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This Summer Was Australia's Warmest On Record

According to the Bureau of Meteorology, "the heat we saw this summer was unprecedented".
By Sarah Ward
March 02, 2019
By Sarah Ward
March 02, 2019

Australian summers aren't known for their mild temperatures, but the past three months have been especially toasty. Sydney experienced a record-tying hot spell to kick off 2018Melbourne endured its hottest day in five years, and then went and almost immediately smashed that top temperature by surviving its hottest day in ten years. A mid-January heatwave rolled across the country, hitting scorching maximums, while the entire first month of the year was deemed Australia's hottest ever.

If you've been feeling particularly hot and steamy, there's a good reason — all of the above instances of sweltering weather helped lead to the nation's warmest summer on record. The period from December to February also earned that label in New South Wales, Victoria, Western Australia and the Northern Territory, while Tasmania and South Australia persisted through their second-hottest summers ever. In Queensland, it was the state's fourth-warmest summer.

Both mean and maximum temperatures for the season were exceeded by significant margins, with each reaching nearly one degree higher than the past record, which was set over the summer of 2012–13. Even minimum temperatures soared, with New South Wales hitting its highest on record for summer away from the northeast and far west — and parts of southern inland Queensland, and central northern and eastern Victoria, doing so as well.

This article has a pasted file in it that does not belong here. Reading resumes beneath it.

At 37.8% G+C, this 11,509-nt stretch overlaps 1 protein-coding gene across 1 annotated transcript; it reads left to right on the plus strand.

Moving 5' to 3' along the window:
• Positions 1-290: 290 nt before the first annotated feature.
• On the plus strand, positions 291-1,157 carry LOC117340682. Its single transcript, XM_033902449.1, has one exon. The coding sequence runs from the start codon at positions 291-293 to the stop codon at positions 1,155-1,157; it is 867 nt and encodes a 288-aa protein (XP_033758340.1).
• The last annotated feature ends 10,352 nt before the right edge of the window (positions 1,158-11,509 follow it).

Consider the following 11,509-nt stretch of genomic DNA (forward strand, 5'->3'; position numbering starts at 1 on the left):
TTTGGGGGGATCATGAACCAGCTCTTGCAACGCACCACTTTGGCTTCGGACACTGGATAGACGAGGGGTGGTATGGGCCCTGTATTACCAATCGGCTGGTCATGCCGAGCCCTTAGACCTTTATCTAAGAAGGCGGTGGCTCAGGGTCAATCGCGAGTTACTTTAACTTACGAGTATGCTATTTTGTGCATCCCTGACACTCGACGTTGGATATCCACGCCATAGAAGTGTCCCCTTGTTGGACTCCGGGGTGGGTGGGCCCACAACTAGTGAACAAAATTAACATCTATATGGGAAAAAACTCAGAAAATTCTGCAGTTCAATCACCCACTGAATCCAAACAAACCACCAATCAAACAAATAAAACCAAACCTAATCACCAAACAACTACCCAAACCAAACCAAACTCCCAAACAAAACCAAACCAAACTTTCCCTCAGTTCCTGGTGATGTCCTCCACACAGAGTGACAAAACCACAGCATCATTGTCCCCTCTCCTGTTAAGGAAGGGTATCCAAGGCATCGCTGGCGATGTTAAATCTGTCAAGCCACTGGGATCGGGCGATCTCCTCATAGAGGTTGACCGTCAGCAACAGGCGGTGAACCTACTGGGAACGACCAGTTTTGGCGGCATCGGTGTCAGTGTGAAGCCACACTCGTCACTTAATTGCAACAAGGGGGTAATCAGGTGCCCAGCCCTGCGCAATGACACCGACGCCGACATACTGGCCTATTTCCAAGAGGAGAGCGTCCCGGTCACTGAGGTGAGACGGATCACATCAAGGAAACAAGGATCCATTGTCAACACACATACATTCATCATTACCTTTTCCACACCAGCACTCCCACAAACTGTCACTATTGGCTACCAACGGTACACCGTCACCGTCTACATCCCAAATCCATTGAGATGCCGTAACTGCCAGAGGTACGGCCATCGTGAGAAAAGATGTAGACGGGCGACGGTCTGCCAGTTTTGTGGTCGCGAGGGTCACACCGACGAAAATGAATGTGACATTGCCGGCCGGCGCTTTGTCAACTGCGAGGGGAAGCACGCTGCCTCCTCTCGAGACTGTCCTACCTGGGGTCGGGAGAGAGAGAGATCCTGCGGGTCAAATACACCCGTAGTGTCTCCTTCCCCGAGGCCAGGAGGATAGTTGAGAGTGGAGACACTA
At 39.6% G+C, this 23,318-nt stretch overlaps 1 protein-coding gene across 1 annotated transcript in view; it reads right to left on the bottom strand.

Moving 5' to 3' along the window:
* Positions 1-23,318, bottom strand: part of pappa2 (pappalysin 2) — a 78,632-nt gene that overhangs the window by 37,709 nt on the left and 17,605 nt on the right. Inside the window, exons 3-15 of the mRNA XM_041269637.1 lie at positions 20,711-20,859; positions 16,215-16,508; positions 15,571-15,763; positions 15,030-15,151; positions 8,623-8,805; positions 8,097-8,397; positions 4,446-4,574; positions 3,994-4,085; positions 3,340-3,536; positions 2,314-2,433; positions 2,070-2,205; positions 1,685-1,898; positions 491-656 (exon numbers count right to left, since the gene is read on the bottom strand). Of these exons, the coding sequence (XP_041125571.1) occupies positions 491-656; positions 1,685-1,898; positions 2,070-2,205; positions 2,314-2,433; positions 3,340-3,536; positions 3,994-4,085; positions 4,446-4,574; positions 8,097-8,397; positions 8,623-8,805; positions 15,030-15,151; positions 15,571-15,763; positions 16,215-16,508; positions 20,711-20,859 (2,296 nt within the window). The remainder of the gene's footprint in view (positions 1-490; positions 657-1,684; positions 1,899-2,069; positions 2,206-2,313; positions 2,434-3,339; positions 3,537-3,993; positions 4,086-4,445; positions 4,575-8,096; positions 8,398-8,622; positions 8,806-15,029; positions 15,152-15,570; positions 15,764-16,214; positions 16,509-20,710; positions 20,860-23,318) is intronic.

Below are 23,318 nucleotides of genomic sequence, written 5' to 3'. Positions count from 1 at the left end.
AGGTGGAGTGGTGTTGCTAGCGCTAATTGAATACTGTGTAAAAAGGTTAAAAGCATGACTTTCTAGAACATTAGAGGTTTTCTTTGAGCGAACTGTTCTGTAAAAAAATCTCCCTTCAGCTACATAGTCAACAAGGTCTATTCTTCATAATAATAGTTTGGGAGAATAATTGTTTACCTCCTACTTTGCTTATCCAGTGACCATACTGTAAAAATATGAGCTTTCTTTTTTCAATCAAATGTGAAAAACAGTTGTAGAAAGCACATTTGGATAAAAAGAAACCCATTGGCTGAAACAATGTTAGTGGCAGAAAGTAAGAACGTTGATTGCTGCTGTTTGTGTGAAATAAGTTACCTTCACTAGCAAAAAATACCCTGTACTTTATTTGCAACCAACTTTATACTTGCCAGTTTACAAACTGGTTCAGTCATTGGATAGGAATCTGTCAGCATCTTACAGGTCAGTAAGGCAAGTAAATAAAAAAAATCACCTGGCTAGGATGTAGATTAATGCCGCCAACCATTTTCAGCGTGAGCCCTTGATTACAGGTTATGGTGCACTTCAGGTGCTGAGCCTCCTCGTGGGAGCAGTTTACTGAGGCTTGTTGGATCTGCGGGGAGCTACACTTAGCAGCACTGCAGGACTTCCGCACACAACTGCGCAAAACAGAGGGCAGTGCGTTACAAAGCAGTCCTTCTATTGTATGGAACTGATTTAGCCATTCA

Here's how maximums looked across the country:

The findings were announced in the Bureau of Meteorology's official summer summary, which also notes that Greater Sydney's daytime temperatures were generally one to three degrees warmer than normal, that Greater Melbourne's maximums were between 1.5–2.5 degrees warmer than the long-term summer average, and that Brisbane experienced a record run of 46 days at or above 30 degrees, spanning from 10 January to 24 February. In short, your three months of seeking solace in beaches, pools and air-conditioning were completely justified.

According to Bureau climatologist Dr Lynette Bettio, "the heat we saw this summer was unprecedented". And as for reprieves from above, "rainfall was also well below average for many places, apart from areas in northern Queensland".

Summer might now be over; however that doesn't mean that it's time to pull out your jumpers — most of Australia is forecast to score a hotter-than-average autumn. How hot? For mainland Australian residents, there's an 80 percent chance you'll experience autumn temperatures that are a whole lot warmer than the median. Don't go packing away your pedestal fan just yet either.

Image: Tourism and Events Queensland

Published on March 02, 2019 by Sarah Ward
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